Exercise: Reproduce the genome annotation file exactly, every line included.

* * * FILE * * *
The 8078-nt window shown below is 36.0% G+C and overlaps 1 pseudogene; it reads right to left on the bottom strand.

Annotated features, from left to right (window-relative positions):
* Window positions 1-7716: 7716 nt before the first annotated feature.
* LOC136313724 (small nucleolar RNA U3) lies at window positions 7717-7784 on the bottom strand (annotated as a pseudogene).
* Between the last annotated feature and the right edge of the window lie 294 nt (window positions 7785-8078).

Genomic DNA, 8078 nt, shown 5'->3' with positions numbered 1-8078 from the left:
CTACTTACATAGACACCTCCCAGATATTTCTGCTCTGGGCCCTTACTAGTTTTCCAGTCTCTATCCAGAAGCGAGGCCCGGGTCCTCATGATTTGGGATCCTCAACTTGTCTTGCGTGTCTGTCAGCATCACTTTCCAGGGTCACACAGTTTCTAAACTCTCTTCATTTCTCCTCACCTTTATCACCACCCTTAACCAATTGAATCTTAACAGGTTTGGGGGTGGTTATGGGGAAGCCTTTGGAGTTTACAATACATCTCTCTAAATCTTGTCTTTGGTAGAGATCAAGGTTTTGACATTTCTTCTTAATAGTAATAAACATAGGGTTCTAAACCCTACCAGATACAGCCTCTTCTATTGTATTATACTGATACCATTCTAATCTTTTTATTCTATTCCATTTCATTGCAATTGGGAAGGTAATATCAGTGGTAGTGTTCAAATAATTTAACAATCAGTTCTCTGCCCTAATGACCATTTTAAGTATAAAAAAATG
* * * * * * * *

The 8078-nt window shown below is 36.0% G+C and overlaps 1 pseudogene; it reads right to left on the bottom strand.

Annotated features, from left to right (window-relative positions):
* Window positions 1-7716: 7716 nt before the first annotated feature.
* LOC136313724 (small nucleolar RNA U3) lies at window positions 7717-7784 on the bottom strand (annotated as a pseudogene).
* Between the last annotated feature and the right edge of the window lie 294 nt (window positions 7785-8078).

Genomic DNA, 8078 nt, shown 5'->3' with positions numbered 1-8078 from the left:
CTACTTACATAGACACCTCCCAGATATTTCTGCTCTGGGCCCTTACTAGTTTTCCAGTCTCTATCCAGAAGCGAGGCCCGGGTCCTCATGATTTGGGATCCTCAACTTGTCTTGCGTGTCTGTCAGCATCACTTTCCAGGGTCACACAGTTTCTAAACTCTCTTCATTTCTCCTCACCTTTATCACCACCCTTAACCAATTGAATCTTAACAGGTTTGGGGGTGGTTATGGGGAAGCCTTTGGAGTTTACAATACATCTCTCTAAATCTTGTCTTTGGTAGAGATCAAGGTTTTGACATTTCTTCTTAATAGTAATAAACATAGGGTTCTAAACCCTACCAGATACAGCCTCTTCTATTGTATTATACTGATACCATTCTAATCTTTTTATTCTATTCCATTTCATTGCAATTGGGAAGGTAATATCAGTGGTAGTGTTCAAATAATTTAACAATCAGTTCTCTGCCCTAATGACCATTTTAAGTATAAAAAAATG